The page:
lol. Perhaps you can post the knowledge better, Warrior, if so I'll be happy to read it and discuss it further. If you saw the last thread and my responses to ThaDon then don't worry about the same responses from me, I only gave him a hard time so that I could keep my promise. A man is only as good as his word and I like to keep mine so I did.
The Hundredth Monkey
by Ken Keyes, jr.
The Japanese monkey, Macaca fuscata, had been observed in the wild for a period of over 30 years.
In 1952, on the island of Koshima, scientists were providing monkeys with sweet potatoes dropped in the sand. The monkeys liked the taste of the raw sweet potatoes, but they found the dirt unpleasant.
An 18-month-old female named Imo found she could solve the problem by washing the potatoes in a nearby stream. She taught this trick to her mother. Her playmates also learned this new way and they taught their mothers too.
This cultural innovation was gradually picked up by various monkeys before the eyes of the scientists.
Between 1952 and 1958 all the young monkeys learned to wash the sandy sweet potatoes to make them more palatable.
Only the adults who imitated their children learned this social improvement. Other adults kept eating the dirty sweet potatoes.
Then something startling took place. In the autumn of 1958, a certain number of Koshima monkeys were washing sweet potatoes -- the exact number is not known.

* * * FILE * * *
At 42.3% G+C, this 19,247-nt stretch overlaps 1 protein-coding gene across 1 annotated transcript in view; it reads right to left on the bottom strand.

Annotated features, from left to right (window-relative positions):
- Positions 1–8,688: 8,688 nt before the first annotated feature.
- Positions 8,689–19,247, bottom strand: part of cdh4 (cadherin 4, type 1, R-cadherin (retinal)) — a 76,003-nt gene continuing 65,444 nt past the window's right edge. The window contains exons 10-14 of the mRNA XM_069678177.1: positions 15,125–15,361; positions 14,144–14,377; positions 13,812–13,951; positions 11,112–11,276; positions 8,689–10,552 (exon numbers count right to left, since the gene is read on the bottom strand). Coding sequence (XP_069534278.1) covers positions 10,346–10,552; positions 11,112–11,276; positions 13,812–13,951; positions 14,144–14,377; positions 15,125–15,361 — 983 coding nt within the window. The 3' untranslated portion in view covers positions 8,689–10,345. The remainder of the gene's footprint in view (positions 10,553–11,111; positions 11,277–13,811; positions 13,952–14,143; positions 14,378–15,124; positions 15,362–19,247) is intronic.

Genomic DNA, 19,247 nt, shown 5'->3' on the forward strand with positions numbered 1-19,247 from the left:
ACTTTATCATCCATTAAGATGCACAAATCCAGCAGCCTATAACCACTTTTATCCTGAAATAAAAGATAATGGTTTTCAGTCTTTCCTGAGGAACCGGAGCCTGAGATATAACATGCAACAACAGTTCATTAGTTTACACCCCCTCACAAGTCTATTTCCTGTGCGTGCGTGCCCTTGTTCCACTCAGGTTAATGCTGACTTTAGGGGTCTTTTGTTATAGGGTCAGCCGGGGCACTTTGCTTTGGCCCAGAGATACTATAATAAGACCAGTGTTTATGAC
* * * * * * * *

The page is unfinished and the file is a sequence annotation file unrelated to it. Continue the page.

Let us suppose that when the sun rose one morning there were 99 monkeys on Koshima Island who had learned to wash their sweet potatoes.
Let's further suppose that later that morning, the hundredth monkey learned to wash potatoes.
THEN IT HAPPENED!
By that evening almost everyone in the tribe was washing sweet potatoes before eating them.
The added energy of this hundredth monkey somehow created an ideological breakthrough!
A most surprising thing observed by these scientists was that the habit of washing sweet potatoes then jumped over the sea --
Colonies of monkeys on other islands and the mainland troop of monkeys at Takasakiyama began washing their sweet potatoes.
Thus, when a certain critical number achieves an awareness, this new awareness may be communicated from mind to mind.
Although the exact number may vary, this Hundredth Monkey Phenomenon means that when only a limited number of people know of a new way, it may remain the conscious property of these people.
But there is a point at which if only one more person tunes-in to a new awareness, a field is strengthened so that this awareness is picked up by almost everyone!
(from the book "The Hundredth Monkey" by Ken Keyes, jr. The book is not copyrighted and the material may be reproduced in whole or in part.